Never Judge a Book by its Movie

Never Judge a Book by its Movie

Truer words were never spoken.

This is obviously a personal thing, but movies have never spoken to me the way books do. Particularly movies based on books that I’ve read—they can’t fit nearly enough into the movie to be satisfying, so I’ve pretty much given up on those. It’s just so more fulfilling for me to read a book. You can really get into the characters’ heads. There’s so much more exposition; the story is much fuller, much more well-rounded.

With a book, you can go at your own pace. You can reread scenes at will—if you didn’t quite get something the first time, you can read it over and over again until you understand it and can move on. (Or give up on it if you don’t.) With a movie, it’s annoying to rewind over and over, or maybe you can’t even do that, because you’re in the theater or watching it with other people. And asking “Wait, what just happened?” will more often than not lead to you—and your fellow movie-watchers—missing even more of the movie.

With a book, you can read as slowly or as quickly as you want. In some ways, you control how the story moves. You can savor the words or skim them, or maybe your style is somewhere in between. With a movie, you have no choice—the pacing of the movie is decided for you.

Then, of course, there’s the matter of directors/screenwriters/whomever taking a book and basing a movie on it without actually keeping true to the book. The Shining is a good example of this, and is something I’ve complained about more than once. If you’ve seen Stanley Kubrick’s version of The Shining, you didn’t see what Stephen King intended. King himself didn’t like the adaptation because, quite frankly, it sucked.

I mean, as a movie on its own, I guess it’s fine. But the point of the book—that the evil residing in the Overlook merely took advantage of Jack’s weakness and used him as a vessel—seemed to go straight over Kubrick’s head. Kubrick’s Jack Torrance is a man already on the edge of insanity, just waiting for an excuse to break. King’s Jack Torrance is a recovering alcoholic, a man who battles his demons daily—but one who, for the most part, is in control. Kubrick’s Torrance almost uses the hotel’s evil as an excuse to hurt his wife and son; King’s Torrance fights the evil until it overcomes him. If Kubrick was going to change so much from the source material, he shouldn’t have called it The Shining.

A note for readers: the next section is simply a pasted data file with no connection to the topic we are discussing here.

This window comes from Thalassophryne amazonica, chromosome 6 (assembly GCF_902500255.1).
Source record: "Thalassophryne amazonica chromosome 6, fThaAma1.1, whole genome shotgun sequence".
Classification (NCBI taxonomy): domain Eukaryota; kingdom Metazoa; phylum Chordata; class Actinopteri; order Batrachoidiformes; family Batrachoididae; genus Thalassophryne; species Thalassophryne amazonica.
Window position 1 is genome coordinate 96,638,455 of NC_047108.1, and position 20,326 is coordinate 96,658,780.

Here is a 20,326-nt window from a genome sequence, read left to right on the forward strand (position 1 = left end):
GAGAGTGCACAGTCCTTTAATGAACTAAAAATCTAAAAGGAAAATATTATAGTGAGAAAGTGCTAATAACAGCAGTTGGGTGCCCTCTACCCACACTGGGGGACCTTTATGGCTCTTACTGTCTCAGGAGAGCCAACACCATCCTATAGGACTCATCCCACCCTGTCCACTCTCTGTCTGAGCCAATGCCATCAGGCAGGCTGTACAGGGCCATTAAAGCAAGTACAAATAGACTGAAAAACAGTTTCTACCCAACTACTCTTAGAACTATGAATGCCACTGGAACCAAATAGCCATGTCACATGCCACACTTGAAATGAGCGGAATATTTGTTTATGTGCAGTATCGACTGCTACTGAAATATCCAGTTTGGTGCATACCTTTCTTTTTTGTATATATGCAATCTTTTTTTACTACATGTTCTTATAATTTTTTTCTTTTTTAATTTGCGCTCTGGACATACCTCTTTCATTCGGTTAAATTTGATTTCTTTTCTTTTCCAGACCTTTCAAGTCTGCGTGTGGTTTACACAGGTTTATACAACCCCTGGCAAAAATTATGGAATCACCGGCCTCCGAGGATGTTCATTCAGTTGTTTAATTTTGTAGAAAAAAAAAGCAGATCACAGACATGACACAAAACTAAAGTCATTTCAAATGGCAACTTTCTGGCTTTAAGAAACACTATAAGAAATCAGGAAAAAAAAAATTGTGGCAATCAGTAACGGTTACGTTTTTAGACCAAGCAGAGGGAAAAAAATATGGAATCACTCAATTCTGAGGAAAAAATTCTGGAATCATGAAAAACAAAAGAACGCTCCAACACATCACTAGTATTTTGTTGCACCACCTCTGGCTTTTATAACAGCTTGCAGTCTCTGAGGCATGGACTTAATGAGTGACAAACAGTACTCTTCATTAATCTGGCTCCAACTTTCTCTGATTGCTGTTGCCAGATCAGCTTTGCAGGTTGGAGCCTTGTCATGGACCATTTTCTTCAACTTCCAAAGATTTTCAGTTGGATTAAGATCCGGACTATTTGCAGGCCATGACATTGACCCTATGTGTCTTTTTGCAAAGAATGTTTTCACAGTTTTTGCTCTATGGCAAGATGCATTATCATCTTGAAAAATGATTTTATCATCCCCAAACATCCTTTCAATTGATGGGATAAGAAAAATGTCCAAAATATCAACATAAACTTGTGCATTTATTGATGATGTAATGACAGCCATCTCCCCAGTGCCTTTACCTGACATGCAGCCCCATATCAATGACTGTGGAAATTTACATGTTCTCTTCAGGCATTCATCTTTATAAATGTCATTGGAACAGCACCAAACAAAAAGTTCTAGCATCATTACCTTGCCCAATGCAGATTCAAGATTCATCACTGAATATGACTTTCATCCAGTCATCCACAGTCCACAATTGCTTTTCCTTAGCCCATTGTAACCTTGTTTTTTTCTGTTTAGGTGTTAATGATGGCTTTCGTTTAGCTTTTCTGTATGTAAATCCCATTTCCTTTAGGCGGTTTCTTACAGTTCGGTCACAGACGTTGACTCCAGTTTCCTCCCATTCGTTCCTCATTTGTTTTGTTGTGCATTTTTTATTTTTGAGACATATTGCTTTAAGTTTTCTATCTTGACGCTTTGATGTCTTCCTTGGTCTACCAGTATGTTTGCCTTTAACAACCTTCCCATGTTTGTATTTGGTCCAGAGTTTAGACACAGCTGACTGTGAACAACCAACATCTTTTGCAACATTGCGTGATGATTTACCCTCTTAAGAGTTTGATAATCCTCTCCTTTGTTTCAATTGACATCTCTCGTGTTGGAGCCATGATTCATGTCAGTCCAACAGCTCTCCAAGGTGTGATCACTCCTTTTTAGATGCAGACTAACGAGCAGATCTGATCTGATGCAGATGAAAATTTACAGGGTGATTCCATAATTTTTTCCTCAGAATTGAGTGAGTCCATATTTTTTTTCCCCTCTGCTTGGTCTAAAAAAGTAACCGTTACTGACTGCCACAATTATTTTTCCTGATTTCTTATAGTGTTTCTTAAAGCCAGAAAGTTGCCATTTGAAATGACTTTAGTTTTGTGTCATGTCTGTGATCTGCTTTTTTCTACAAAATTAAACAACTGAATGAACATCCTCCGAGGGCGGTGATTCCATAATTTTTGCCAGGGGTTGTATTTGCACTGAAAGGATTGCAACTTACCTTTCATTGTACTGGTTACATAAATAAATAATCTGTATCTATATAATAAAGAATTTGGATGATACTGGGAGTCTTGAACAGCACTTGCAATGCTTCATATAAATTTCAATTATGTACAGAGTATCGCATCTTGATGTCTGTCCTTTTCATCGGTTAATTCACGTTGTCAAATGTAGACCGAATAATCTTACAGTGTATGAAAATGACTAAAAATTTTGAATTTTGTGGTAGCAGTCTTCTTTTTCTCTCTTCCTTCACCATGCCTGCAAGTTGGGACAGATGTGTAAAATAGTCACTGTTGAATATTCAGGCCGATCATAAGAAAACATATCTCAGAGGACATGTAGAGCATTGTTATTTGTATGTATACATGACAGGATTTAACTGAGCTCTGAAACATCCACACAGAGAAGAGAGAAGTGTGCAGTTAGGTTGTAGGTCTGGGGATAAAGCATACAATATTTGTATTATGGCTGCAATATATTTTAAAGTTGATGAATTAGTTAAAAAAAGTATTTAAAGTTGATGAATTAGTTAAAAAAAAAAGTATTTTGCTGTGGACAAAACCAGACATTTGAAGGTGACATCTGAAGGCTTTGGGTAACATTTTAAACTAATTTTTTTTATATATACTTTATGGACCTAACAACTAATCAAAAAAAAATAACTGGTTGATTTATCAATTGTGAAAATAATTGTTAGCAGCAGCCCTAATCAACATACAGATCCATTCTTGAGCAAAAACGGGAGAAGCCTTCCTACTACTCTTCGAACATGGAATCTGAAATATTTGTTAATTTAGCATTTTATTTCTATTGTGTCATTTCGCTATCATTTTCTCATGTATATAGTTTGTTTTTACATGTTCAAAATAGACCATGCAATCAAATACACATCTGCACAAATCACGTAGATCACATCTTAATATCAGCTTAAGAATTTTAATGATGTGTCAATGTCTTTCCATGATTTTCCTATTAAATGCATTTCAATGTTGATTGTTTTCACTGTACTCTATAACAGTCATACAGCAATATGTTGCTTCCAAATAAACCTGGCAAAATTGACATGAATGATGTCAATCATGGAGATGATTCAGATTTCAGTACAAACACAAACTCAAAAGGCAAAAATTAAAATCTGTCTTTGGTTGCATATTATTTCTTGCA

Um, anyway. The point stands: don’t judge a book by its movie. Almost 100% of the time, the book will make more sense, be more fleshed-out, and just, you know, be better.

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5 thoughts on “Never Judge a Book by its Movie

  1. I find that movie adaptations are better when the author of the source material adapts it personally. John Irving’s adaptation of The Cider House Rules to screenplay was well done. I love both the book and the movie. Homer was a less world-weary: the journey that took him back the orphanage took a few years rather than 15-20. I think they clipped it where it needed to be clipped. The movie was gorgeous and well cast with a beautiful score.

    • That can definitely be the case! I’ve never seen or read The Cider House Rules, so I can’t speak to that one specifically, but I’m glad you like it. I’m just not a movie person in general, and when it comes to *most* adaptations, I know I should just stay away because I’ll hate it. =\

    • Yeah, I mean, the movie isn’t the worst MOVIE I’ve ever seen. Probably the worst *adaptation* I’ve ever seen, though.

  2. I have not watched The Time Traveler’s Wife but I love the book. So it’s on my not-to-watch list. As with Fight Club, I like the movie but I’m pretty sure that my opinion will change for the worse if I read the book now.

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